LONDON (AP) — A British newspaper publisher on Tuesday began its court appeal against a judge’s ruling that it invaded the privacy of the Duchess of Sussex by publishing parts of a letter she wrote to her estranged father, arguing that she knew the letter would potentially be published.
Publisher Associated Newspapers fights back Meghan Markle40-year old Yvonne, sued for copyright infringement, invasion of privacy, and copyright infringement in relation to five Feb 2019 articles in Mail on Sunday, and on MailOnline, which reproduce large parts of her letter that she sent to her father. Thomas Markle. The letter was written after the American’s 2018 marriage to Prince Harry.
A High Court judge sided with Markle in February, ruling that the paper’s publication of the letter was “manifestly excessive and hence unlawful.”
On Tuesday, lawyer Andrew Caldecott countered that the letter was not written as an “intimate communication for her father’s eyes only.”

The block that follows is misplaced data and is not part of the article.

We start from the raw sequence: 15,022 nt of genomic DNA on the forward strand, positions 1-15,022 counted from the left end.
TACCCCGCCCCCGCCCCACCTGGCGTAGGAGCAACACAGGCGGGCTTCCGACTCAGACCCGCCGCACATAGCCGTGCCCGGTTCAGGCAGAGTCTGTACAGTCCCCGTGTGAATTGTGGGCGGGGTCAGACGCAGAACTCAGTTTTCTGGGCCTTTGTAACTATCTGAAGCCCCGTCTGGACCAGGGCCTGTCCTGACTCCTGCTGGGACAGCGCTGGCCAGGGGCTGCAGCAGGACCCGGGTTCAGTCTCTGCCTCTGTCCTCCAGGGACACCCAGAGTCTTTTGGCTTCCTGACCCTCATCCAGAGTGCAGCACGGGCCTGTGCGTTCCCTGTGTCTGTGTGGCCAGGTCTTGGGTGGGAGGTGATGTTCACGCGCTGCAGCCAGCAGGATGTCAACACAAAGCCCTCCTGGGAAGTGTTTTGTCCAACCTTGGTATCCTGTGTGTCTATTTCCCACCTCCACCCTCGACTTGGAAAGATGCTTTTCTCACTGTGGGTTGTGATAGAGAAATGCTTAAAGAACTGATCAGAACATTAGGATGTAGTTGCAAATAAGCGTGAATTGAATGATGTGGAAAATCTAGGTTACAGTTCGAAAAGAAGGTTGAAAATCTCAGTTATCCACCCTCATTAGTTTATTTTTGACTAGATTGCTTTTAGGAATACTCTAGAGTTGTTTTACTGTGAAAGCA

“The letter was crafted specifically with the potential of public consumption in mind because the claimant appreciated Mr. Markle might disclose it to the media,” the lawyer told the Court of Appeal.
The publisher was ordered in March to print a front-page statement stating it had infringed the duchess’s copyright, but the statement has not been published pending the outcome of the appeal.
The appeal is supervised by three senior judges. It should last for at least three days. The decision is expected to be made at a later time.
Meghan, a former star of the American TV legal drama “Suits,” married Harry, a grandson of Queen Elizabeth2. Windsor Castle, May 2018,